Monday, July 14, 2014

Child migrant crisis: will this become a call for personal "radical hospitality"?

What’s the main reason for the sudden influx of unaccompanied minors and frank children from Central America, actually riding the length of Mexico, sometimes by jumping freight trains? 
NPR has a good simple explanation  It’s a 2008 law  (the Trafficking Victims Protection Reauthorization Act, or TVPRA) that requires that people from non-contiguous countries be seen by an immigration judge before they are repatriated (sent back).  It can take months to get a hearing, so they have to be housed.  
Those who have family within the US typically get to stay there.  According to the Migration Policy Institute, some get foster care (link ). 

The TVPRA seems to have been renewed in 2013 as part of the Violence Against Women’s Act (Wordpress link) with a great deal of support from women’s groups.  That may have helped reinforce a misleading message that it would pay for minors to come here.
Furthermore, conservatives maintain that president Obama has made misleading promise that could attract immigrants. This relates to the Deferred Action for Childhood Arrivals Program. 
And several district attorneys from Los Angeles maintain that gang criminals whom they prosecuted might have gone down to Central America after release from prison, finding weak governments. 
Vox Media has a “yellow cards” 2-minute explanation of the crisis.  But today (Monday July 14) it backed away from a purely intellectual approach to a column “What you can do to help the US’ 52000 child immigrants”, link here,  Besides donating money (which some people, including me, manage through banks and trusts with automated payments, that can be changed or shifted around as crises emerge), the general answer is, in most parts of the country, not a whole lot (pro bono legal services are needed).  But the paper mentions “fostering a child” which it then recognizes is a tremendous commitment, and definitely not for everyone, maybe not for most people. Indeed, stepping up into something like this can require tremendous sacrifice and change in life direction.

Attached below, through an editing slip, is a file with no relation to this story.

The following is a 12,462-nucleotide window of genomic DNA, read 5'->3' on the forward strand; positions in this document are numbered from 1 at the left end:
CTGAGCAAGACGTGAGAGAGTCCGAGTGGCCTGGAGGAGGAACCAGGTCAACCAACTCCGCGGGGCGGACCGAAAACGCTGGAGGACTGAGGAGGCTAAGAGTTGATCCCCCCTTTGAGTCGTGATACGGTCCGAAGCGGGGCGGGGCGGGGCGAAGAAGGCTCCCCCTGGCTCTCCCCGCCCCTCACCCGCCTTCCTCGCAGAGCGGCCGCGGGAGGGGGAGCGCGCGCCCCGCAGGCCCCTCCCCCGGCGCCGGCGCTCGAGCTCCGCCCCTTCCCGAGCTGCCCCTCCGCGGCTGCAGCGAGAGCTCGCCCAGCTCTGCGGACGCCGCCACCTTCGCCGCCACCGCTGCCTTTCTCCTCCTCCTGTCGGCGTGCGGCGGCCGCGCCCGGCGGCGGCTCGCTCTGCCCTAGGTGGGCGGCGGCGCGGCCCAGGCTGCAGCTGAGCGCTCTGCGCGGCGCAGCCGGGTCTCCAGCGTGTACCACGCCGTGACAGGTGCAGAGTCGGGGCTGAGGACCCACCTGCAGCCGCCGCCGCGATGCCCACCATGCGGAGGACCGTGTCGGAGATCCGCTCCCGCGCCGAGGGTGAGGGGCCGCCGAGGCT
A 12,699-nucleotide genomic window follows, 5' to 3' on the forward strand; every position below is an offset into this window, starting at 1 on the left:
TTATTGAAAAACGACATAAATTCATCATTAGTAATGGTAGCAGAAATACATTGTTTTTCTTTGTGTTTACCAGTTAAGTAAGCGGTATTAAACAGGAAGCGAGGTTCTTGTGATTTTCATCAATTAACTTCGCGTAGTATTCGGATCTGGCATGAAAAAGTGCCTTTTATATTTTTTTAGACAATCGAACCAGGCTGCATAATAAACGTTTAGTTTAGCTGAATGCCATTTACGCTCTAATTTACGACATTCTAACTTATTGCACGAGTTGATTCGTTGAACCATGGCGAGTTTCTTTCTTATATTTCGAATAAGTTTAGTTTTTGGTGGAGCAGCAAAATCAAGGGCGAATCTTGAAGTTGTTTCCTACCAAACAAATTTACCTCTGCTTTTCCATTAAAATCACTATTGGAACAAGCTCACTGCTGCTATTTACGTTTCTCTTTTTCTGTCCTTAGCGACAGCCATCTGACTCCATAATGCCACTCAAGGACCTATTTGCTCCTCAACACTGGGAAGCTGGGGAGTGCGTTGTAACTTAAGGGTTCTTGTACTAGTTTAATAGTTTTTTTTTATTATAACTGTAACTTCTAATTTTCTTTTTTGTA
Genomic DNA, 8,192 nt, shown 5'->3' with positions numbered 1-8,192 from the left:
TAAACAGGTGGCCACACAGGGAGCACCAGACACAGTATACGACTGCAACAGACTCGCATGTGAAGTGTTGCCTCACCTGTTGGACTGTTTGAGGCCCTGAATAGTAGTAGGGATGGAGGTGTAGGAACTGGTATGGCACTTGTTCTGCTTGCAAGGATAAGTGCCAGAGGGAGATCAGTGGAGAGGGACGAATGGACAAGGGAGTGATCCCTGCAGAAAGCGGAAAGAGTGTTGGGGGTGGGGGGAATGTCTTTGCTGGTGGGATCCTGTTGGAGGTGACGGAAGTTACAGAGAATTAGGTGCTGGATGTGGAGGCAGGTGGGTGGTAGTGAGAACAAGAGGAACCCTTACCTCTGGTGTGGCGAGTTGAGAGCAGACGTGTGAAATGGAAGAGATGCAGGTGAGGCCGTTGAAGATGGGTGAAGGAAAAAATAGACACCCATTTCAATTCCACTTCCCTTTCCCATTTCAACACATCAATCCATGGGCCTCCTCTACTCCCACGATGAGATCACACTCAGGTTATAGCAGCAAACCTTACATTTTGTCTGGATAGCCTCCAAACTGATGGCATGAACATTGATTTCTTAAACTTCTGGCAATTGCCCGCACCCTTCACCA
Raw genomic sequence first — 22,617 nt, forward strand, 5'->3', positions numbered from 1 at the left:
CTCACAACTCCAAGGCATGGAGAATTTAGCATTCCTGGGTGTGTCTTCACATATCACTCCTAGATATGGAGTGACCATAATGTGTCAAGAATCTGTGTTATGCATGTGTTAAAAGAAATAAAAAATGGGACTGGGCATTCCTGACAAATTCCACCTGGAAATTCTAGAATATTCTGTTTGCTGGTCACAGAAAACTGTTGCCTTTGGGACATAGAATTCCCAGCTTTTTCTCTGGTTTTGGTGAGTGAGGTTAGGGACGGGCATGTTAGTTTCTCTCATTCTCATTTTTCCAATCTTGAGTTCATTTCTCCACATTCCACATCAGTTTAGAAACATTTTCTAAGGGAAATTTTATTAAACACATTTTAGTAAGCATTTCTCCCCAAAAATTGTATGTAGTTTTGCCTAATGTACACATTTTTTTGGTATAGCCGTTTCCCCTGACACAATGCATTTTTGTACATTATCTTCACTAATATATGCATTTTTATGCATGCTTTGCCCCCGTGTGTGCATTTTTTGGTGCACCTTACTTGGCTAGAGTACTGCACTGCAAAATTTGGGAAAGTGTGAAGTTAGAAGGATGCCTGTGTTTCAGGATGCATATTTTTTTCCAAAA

In fact, for the government or Obama administration to “ask” the American people to do this, or to suggest it is some kind of moral obligation (comparable to military or national service) would only encourage more illegal immigration, with more deaths and tragedies in the dangerous journey north. As a policy matter, the administration and Congress simply should not do this.

In fact, generally Americans haven’t been viewed as personally “responsible” for children in totalitarian or unstable countries, even like Syria, even though individual charities (Save the Children, World Vision, etc) and churches do respond vigorously.  Families who try to adopt these children find it risky and difficult.  The LGBT community could find that personal welcome mats or hospitality affects the ability of those needing asylum from hostile countries, but the media generally hasn’t made a lot of this yet.   In 1980, the LGBT community in southern states was asked to help house Cuban refugees already in the country (illegally). 

What individual people who have some means do on their own, however, does matter.  That sets the tone for how others view inequality, and has an effect on stability, even homeland security.  This is particularly vexing for someone like me who did not enter the world of “family formation” or engage in relations capable of producing children.  In coming weeks, there will definitely be a lot of sermons on this issue in many churches.  And there may be a call for “radical hospitality”. 

Update: July 15

WJLA-7 reports that some migrant children are being housed at undisclosed locations in Prince William County, 30 miles or so south of Washington DC, and are depending on charitable or religious organizations to provide care.  The article suggests that some immigration judges will allow some to stay because of threats of violence, but does this depend on secondary volunteerism? Details are sketchy,. 

Second picture: Smithsonian (Kenya).

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